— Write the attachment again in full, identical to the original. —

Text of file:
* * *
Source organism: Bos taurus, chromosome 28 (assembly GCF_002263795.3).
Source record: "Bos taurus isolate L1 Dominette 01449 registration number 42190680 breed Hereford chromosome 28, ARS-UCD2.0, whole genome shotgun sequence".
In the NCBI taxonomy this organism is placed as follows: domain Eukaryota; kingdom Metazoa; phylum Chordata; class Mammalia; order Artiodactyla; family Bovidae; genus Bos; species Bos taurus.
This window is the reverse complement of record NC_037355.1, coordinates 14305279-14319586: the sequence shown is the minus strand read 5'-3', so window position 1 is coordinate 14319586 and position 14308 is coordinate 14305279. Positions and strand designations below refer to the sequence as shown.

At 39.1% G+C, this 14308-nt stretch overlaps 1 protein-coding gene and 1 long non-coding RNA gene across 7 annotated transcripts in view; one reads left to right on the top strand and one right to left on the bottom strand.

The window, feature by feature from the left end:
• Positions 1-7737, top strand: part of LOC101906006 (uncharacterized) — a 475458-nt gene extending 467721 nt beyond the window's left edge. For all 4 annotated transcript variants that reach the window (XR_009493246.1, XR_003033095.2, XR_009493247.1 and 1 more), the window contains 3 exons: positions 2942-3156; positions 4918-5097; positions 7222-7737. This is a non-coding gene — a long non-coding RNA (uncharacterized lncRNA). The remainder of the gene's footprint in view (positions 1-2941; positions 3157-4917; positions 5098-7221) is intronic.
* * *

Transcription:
Source organism: Bos taurus, chromosome 28 (assembly GCF_002263795.3).
Source record: "Bos taurus isolate L1 Dominette 01449 registration number 42190680 breed Hereford chromosome 28, ARS-UCD2.0, whole genome shotgun sequence".
In the NCBI taxonomy this organism is placed as follows: domain Eukaryota; kingdom Metazoa; phylum Chordata; class Mammalia; order Artiodactyla; family Bovidae; genus Bos; species Bos taurus.
This window is the reverse complement of record NC_037355.1, coordinates 14305279-14319586: the sequence shown is the minus strand read 5'-3', so window position 1 is coordinate 14319586 and position 14308 is coordinate 14305279. Positions and strand designations below refer to the sequence as shown.

At 39.1% G+C, this 14308-nt stretch overlaps 1 protein-coding gene and 1 long non-coding RNA gene across 7 annotated transcripts in view; one reads left to right on the top strand and one right to left on the bottom strand.

The window, feature by feature from the left end:
• Positions 1-7737, top strand: part of LOC101906006 (uncharacterized) — a 475458-nt gene extending 467721 nt beyond the window's left edge. For all 4 annotated transcript variants that reach the window (XR_009493246.1, XR_003033095.2, XR_009493247.1 and 1 more), the window contains 3 exons: positions 2942-3156; positions 4918-5097; positions 7222-7737. This is a non-coding gene — a long non-coding RNA (uncharacterized lncRNA). The remainder of the gene's footprint in view (positions 1-2941; positions 3157-4917; positions 5098-7221) is intronic.